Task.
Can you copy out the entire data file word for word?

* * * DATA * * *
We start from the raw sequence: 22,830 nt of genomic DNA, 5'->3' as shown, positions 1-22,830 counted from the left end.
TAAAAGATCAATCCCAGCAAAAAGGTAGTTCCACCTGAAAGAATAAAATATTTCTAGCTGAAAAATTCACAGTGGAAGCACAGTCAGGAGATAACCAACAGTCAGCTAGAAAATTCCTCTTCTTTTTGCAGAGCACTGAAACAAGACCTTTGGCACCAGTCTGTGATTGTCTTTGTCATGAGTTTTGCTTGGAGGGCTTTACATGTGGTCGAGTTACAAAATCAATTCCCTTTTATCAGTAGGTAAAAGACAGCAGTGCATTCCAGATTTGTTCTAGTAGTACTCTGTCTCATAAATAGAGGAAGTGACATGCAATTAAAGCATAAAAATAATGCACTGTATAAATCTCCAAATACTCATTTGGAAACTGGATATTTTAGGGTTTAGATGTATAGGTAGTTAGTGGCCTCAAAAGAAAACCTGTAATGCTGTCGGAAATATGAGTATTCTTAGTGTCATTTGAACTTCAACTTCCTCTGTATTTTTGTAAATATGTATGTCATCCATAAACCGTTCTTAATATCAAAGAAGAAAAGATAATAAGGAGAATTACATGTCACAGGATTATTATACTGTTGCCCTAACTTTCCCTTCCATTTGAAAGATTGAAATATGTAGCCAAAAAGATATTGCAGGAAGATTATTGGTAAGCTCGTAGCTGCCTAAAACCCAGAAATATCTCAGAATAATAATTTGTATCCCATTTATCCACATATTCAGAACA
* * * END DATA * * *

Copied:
We start from the raw sequence: 22,830 nt of genomic DNA, 5'->3' as shown, positions 1-22,830 counted from the left end.
TAAAAGATCAATCCCAGCAAAAAGGTAGTTCCACCTGAAAGAATAAAATATTTCTAGCTGAAAAATTCACAGTGGAAGCACAGTCAGGAGATAACCAACAGTCAGCTAGAAAATTCCTCTTCTTTTTGCAGAGCACTGAAACAAGACCTTTGGCACCAGTCTGTGATTGTCTTTGTCATGAGTTTTGCTTGGAGGGCTTTACATGTGGTCGAGTTACAAAATCAATTCCCTTTTATCAGTAGGTAAAAGACAGCAGTGCATTCCAGATTTGTTCTAGTAGTACTCTGTCTCATAAATAGAGGAAGTGACATGCAATTAAAGCATAAAAATAATGCACTGTATAAATCTCCAAATACTCATTTGGAAACTGGATATTTTAGGGTTTAGATGTATAGGTAGTTAGTGGCCTCAAAAGAAAACCTGTAATGCTGTCGGAAATATGAGTATTCTTAGTGTCATTTGAACTTCAACTTCCTCTGTATTTTTGTAAATATGTATGTCATCCATAAACCGTTCTTAATATCAAAGAAGAAAAGATAATAAGGAGAATTACATGTCACAGGATTATTATACTGTTGCCCTAACTTTCCCTTCCATTTGAAAGATTGAAATATGTAGCCAAAAAGATATTGCAGGAAGATTATTGGTAAGCTCGTAGCTGCCTAAAACCCAGAAATATCTCAGAATAATAATTTGTATCCCATTTATCCACATATTCAGAACA